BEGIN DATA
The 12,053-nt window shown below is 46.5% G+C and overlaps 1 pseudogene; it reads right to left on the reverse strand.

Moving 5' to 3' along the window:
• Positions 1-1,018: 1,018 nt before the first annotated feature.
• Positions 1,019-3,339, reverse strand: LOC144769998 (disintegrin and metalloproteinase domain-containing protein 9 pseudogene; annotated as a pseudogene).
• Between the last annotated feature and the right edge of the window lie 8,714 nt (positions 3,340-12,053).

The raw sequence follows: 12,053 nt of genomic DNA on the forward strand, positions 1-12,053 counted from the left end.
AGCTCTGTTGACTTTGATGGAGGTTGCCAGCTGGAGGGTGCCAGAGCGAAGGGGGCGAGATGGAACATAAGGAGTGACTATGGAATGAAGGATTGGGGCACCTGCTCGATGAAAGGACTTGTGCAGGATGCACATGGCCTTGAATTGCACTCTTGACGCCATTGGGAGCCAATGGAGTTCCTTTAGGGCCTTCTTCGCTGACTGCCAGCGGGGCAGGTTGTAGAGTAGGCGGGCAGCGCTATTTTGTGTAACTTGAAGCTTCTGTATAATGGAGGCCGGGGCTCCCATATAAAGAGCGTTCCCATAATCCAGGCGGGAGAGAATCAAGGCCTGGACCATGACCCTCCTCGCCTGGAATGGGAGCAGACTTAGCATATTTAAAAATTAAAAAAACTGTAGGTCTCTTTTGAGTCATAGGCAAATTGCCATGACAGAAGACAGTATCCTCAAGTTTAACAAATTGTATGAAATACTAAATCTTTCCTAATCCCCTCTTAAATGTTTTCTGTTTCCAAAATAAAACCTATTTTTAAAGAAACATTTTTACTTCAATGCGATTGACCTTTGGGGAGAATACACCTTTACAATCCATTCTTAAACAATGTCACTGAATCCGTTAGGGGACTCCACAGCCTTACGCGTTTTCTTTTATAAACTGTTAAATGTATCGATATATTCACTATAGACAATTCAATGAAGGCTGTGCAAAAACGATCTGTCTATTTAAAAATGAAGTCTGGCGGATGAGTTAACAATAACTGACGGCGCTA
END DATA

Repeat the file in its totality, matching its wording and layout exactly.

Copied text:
The 12,053-nt window shown below is 46.5% G+C and overlaps 1 pseudogene; it reads right to left on the reverse strand.

Moving 5' to 3' along the window:
• Positions 1-1,018: 1,018 nt before the first annotated feature.
• Positions 1,019-3,339, reverse strand: LOC144769998 (disintegrin and metalloproteinase domain-containing protein 9 pseudogene; annotated as a pseudogene).
• Between the last annotated feature and the right edge of the window lie 8,714 nt (positions 3,340-12,053).

The raw sequence follows: 12,053 nt of genomic DNA on the forward strand, positions 1-12,053 counted from the left end.
AGCTCTGTTGACTTTGATGGAGGTTGCCAGCTGGAGGGTGCCAGAGCGAAGGGGGCGAGATGGAACATAAGGAGTGACTATGGAATGAAGGATTGGGGCACCTGCTCGATGAAAGGACTTGTGCAGGATGCACATGGCCTTGAATTGCACTCTTGACGCCATTGGGAGCCAATGGAGTTCCTTTAGGGCCTTCTTCGCTGACTGCCAGCGGGGCAGGTTGTAGAGTAGGCGGGCAGCGCTATTTTGTGTAACTTGAAGCTTCTGTATAATGGAGGCCGGGGCTCCCATATAAAGAGCGTTCCCATAATCCAGGCGGGAGAGAATCAAGGCCTGGACCATGACCCTCCTCGCCTGGAATGGGAGCAGACTTAGCATATTTAAAAATTAAAAAAACTGTAGGTCTCTTTTGAGTCATAGGCAAATTGCCATGACAGAAGACAGTATCCTCAAGTTTAACAAATTGTATGAAATACTAAATCTTTCCTAATCCCCTCTTAAATGTTTTCTGTTTCCAAAATAAAACCTATTTTTAAAGAAACATTTTTACTTCAATGCGATTGACCTTTGGGGAGAATACACCTTTACAATCCATTCTTAAACAATGTCACTGAATCCGTTAGGGGACTCCACAGCCTTACGCGTTTTCTTTTATAAACTGTTAAATGTATCGATATATTCACTATAGACAATTCAATGAAGGCTGTGCAAAAACGATCTGTCTATTTAAAAATGAAGTCTGGCGGATGAGTTAACAATAACTGACGGCGCTA